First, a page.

Scientists from the University of Bristol have made an important discovery in the fight against autoimmune diseases such as multiple sclerosis (MS). According to Science Daily, their research has uncovered a way to turn off the cells that attack healthy body tissue – the cause of autoimmune disorders.
In this groundbreaking study, published in the journal Nature Communications, researchers have discovered how the cells go from helping the body fight disease to becoming aggressive and attacking the body instead.
The Bristol scientists explored the immune cells themselves to see which genes and proteins were turned on or off by the treatment and were able to able to target these aggressive cells and convert them into cells that are capable of protecting the body instead. It is believed that this important discovery could provide hope to millions of people worldwide who suffer from debilitating autoimmune disorders such as type 1 diabetes, Graves’ disease, and systemic lupus erythematosus (SLE).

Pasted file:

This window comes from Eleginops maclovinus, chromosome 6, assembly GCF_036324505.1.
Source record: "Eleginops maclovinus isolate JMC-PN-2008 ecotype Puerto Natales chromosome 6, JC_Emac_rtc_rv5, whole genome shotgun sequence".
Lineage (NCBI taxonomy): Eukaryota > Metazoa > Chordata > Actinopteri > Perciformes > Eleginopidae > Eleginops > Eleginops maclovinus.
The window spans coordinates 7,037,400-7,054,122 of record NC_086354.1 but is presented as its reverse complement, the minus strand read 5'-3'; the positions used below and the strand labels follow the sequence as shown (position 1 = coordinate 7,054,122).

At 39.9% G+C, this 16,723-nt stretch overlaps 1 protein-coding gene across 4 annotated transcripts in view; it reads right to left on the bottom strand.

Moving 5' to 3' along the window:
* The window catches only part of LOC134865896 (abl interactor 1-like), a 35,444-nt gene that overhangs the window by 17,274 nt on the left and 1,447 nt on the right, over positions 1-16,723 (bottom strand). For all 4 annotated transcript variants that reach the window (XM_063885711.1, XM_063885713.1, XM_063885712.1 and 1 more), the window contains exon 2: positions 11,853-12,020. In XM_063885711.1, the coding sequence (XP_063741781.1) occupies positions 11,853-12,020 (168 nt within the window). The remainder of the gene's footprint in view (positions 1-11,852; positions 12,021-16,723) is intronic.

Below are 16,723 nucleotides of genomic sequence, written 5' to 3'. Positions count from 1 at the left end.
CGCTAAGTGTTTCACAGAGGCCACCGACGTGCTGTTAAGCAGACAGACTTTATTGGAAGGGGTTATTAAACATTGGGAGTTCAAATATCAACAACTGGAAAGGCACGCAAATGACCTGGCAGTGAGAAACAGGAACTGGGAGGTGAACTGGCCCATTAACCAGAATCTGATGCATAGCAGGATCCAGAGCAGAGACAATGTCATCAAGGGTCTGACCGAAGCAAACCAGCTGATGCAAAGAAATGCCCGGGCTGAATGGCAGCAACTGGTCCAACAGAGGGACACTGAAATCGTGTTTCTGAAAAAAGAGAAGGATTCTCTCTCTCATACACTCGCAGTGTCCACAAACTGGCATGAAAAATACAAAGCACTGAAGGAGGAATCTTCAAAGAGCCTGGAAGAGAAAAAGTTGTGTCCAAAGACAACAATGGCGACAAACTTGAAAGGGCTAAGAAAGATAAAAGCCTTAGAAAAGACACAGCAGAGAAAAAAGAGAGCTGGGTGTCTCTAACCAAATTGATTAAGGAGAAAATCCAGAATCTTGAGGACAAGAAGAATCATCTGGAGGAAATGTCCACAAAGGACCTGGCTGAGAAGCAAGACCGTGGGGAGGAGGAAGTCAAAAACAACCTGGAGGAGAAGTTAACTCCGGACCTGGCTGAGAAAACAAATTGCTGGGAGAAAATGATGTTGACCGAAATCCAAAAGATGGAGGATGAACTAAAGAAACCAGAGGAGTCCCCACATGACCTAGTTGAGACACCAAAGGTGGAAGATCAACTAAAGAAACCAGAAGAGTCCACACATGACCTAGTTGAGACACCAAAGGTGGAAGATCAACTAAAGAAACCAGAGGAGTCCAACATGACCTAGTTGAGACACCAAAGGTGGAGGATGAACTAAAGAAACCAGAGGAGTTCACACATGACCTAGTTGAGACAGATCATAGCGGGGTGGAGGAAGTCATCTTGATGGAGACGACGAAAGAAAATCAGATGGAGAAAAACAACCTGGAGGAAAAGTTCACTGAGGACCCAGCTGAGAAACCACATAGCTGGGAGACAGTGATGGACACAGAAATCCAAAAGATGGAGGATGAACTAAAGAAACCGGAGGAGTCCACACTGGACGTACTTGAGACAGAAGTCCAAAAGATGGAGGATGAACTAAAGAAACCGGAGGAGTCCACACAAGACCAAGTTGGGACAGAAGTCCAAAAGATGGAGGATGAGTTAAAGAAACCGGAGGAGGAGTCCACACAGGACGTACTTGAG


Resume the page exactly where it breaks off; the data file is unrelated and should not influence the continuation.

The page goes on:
Research has shown similar types of cell conversion when applied to allergies, but the application to autoimmune diseases has only recently been appreciated. Because the immunotherapeutic approach targets the cells that cause the disease, the researchers state that this will then help to avoid the need for drugs that suppress the immune system which can have debilitating side effects themselves such as infection, tumours and disrupting natural regulatory mechanisms.
The hope is that this finding and its subsequent clinical development could provide a new way of life for millions of people across the globe who suffer from autoimmune disorders